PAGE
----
Thanks to all who replied, guess I am not going to get what I am looking for here either. This canon must be pretty obscure, as it has been my expereince that there are not many who know that much about it or has any experience with it.

Oh well, all I can do now is wait & pray!

you let the one-time action of one priest who was possibly stubborn or mistaken keep you away from the sacraments for 20 years and induce you to contract a valid marriage? You did not even go to visit the other priest and ask? whoa.

I salute you for doing everything in your power to rectify your situation, and especially commendable is your tenacity about finding out what is and is not the law applicable to your situation. I hope that includes lengthy conversations by appointment with your own priest so you understand every aspect of the process. No RS is not common so it is not likely there will much specific help here, only some general guidance. YOu still both have to come to terms, your husband perhaps being a bit more recalcitrant, with Catholic teaching on marriage, because once you take this step your marriage is insoluble.

My only experience is indirect through assisting persons in RCIA or Confirmation prep. Most often RS is considered where one spouse is completely resistant to convalidation. When that spouse is non-Catholic that is understandable, in the case of a Catholic it signals there may be more problems. Almost invariably these cases we see are when the marriage is rocky for a lot of reasons, and the stubbornness for lack of a better word is a symptom of control issues, extreme disagreement about child rearing as well as other issues, so convalidation or RS are counselled against strenuously until underlying issues that endanger the union are addressed. If any of that resonates with you personally it may give you some clues on how to proceed.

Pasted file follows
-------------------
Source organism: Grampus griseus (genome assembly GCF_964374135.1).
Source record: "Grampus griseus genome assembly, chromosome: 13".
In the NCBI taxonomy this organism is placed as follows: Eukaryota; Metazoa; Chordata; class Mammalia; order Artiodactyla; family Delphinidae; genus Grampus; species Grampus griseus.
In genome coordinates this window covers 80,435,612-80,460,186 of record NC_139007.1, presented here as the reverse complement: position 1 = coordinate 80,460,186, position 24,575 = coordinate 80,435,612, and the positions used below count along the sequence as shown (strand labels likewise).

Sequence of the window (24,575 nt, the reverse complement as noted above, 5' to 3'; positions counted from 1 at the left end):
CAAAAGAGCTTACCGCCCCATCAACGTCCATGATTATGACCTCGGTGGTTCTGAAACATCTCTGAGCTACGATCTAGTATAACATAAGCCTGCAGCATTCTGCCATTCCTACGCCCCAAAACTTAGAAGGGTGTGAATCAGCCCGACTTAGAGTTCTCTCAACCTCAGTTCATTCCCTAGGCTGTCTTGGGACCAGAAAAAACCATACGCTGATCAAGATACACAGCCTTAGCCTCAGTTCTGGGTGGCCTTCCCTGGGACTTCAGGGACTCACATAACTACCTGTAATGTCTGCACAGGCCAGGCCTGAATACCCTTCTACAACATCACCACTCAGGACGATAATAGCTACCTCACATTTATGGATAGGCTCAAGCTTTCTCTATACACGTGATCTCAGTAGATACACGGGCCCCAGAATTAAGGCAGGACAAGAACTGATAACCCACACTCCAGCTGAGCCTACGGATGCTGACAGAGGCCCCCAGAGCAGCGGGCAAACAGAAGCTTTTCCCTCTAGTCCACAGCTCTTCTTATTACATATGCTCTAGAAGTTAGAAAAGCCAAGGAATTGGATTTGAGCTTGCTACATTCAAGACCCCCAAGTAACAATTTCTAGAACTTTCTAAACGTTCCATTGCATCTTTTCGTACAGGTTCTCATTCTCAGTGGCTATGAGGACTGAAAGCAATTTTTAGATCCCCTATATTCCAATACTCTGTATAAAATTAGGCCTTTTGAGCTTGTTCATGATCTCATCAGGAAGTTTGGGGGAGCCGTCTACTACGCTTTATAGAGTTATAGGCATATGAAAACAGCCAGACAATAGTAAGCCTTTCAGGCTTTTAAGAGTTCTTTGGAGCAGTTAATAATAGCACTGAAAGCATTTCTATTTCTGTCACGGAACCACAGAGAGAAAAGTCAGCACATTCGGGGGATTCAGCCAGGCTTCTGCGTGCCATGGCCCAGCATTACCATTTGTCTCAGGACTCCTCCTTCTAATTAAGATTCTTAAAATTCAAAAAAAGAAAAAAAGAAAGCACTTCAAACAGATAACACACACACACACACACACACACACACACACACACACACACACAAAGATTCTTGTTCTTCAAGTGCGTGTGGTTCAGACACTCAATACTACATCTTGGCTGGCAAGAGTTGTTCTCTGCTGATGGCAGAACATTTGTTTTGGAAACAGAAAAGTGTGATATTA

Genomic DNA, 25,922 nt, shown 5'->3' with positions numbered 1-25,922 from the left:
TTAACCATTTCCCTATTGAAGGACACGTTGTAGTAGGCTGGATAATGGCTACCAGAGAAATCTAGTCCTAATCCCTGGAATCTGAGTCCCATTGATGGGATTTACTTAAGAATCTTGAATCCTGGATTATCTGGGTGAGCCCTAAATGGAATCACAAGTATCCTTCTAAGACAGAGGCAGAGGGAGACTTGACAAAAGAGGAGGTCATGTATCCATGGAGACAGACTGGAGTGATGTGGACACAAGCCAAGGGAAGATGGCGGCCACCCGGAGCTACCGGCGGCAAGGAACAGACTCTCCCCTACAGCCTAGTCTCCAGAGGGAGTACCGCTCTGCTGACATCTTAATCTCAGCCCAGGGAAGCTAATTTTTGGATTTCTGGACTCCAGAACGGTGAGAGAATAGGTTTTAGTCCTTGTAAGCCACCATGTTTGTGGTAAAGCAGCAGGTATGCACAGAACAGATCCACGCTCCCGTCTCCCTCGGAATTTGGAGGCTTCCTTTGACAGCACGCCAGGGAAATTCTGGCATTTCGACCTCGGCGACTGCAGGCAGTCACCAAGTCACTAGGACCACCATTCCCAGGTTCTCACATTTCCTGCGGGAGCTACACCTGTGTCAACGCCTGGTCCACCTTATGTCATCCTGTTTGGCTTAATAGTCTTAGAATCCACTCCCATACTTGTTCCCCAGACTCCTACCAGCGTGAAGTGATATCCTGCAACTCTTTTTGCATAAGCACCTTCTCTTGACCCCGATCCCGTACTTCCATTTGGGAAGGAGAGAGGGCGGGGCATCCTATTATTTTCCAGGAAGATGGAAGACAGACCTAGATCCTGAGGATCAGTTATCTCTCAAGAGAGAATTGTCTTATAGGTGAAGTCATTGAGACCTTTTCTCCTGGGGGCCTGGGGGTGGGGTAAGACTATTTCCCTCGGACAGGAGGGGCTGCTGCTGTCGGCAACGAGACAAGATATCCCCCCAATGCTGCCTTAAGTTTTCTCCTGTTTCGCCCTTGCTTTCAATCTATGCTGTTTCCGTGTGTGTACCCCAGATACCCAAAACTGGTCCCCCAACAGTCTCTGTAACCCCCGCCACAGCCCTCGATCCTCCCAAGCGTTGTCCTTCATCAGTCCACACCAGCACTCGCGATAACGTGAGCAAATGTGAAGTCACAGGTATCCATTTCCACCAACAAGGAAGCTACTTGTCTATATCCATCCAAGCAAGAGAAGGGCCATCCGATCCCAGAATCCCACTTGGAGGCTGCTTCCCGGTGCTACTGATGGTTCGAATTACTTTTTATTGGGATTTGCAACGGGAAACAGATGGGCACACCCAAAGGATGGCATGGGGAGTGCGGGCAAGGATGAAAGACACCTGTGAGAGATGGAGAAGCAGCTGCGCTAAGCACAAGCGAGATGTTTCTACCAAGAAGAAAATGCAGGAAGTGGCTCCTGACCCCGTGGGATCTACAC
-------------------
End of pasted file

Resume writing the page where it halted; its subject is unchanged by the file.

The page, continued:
Do know that all the time of waiting and working toward sacraments of the Church is graced, even with obstacles you have to overcome, and God works in you even through the difficulties of the process.

Radical sanation is not an option in every case. But, both of you being Catholic does not automatically disqualify you from applying for it.

It was one priest not “the Church”-- and I am not sure why you didn’t go to your parish as he instructed or to another priest for help. I have no idea why he did what he did. But, that is water under the bridge now.

Your husband has a lot of “feelings” but they seem to be all about **him **and not about you. If I saw my spouse suffering as you are, I’d want to do whatever was in my power to help them reconcile with the Church. He seems awfully prideful and unconcerned about your suffering in this situation.

There are some people on this board who have had their marriage sanated. However, that does not guarantee their situation will apply to you. Even if the judicial vicar in your diocese hasn’t dealt with many sanations, he has resources to turn to for help to ensure he is doing things properly.